No single tool is the answer to when it comes to student plagiarism. There are lots of ways to address the issue before it becomes a matter for the Academic Integrity Committee. For more ideas join WAC fellows Jake Cohen and Claire Hoogendoorn, and library faculty member Bronwen Densmore for the Avoiding Plagiarism and Using Library Resources workshop this Tuesday, November 11 at 1pm in Namm 1105.

Writing in the Disciplines – A Case for Multiple Drafts

Writing in college-level courses (especially in the STEM fields) is often assigned by asking students to mirror professional scholarly writing. For example, students are often required to compose assignments following the format and style of those we read in the professional literature – a journal article. In other courses, writing may take the form of proposals or literature reviews. Asking students to learn to write this way is immensely useful to inuring them to the thought-process of the discipline they are studying. This kind of modeling encourages critical thinking, precise word use, and command of the field’s vernacular. There is just one problem.

In such classes, students are generally required to write multiple papers on widely varying topics. For example, in an experimental psychology class, students might write separate papers on a perceptual, learning/memory, cognitive, and/or social processes study that they conducted in class. Students are often given feedback on these papers (let’s avoid a conversation about the nature of instructor feedback for now), which they are then expected to read, understand, and then incorporate into the next paper they write, which will often cover an entirely different topic. Transferring comments about the content and writing of one paper does not always easily transfer to a paper on a novel course topic.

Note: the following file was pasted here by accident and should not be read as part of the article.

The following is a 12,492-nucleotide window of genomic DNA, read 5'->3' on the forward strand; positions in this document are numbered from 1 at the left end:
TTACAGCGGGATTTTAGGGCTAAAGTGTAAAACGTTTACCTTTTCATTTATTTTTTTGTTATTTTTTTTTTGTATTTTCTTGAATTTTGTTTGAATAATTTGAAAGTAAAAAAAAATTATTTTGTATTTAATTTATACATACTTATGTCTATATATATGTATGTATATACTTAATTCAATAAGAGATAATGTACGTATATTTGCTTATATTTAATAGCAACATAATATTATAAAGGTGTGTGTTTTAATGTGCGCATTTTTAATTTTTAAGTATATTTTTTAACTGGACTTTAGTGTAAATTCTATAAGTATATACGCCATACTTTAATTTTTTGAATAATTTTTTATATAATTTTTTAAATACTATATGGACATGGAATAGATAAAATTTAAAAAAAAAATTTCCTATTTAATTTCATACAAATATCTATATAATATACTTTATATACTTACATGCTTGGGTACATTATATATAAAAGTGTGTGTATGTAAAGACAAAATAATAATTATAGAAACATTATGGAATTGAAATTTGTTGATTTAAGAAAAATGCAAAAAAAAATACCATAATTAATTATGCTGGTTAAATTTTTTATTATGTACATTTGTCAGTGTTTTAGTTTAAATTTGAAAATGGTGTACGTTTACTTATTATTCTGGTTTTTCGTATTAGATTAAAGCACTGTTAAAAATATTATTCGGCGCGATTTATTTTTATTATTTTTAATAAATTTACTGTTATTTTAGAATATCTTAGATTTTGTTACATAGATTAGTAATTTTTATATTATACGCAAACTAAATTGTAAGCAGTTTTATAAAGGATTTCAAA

If we want students to model our discipline’s writing process, asking students to write this way may be detrimental to the learning objectives we set for our courses. As professionals, when we compose a draft of a manuscript/proposal, we undoubtedly receive feedback from others –  coauthors, advisers, peer reviewers, other colleagues – before submitting a final product for publication. Rarely (if ever) are these comments incorporated into a new manuscript that addresses a completely different question or topic. While they may inspire us to begin a new project or paper, they rarely result in abandonment of the entire manuscript. We spend much of our time incorporating these comments towards improving the original manuscript. One technique we can employ as instructors may be to require students to submit multiple drafts of their papers in our courses. Allowing students to write multiple drafts and experience the process of professional scholarly writing (and, therefore, the discipline’s thought process) is an immensely useful tool for teaching both writing and course content to our students, just as it is for our professional development as scholars.

Any course that wants students to learn course content and improve their writing skills will find that requiring multiple drafts of a paper will lead to better student learning outcomes. Personally, I would rather my students write one or two solid papers on fewer topics (incorporating multiple drafts) than three or four mediocre papers on more topics.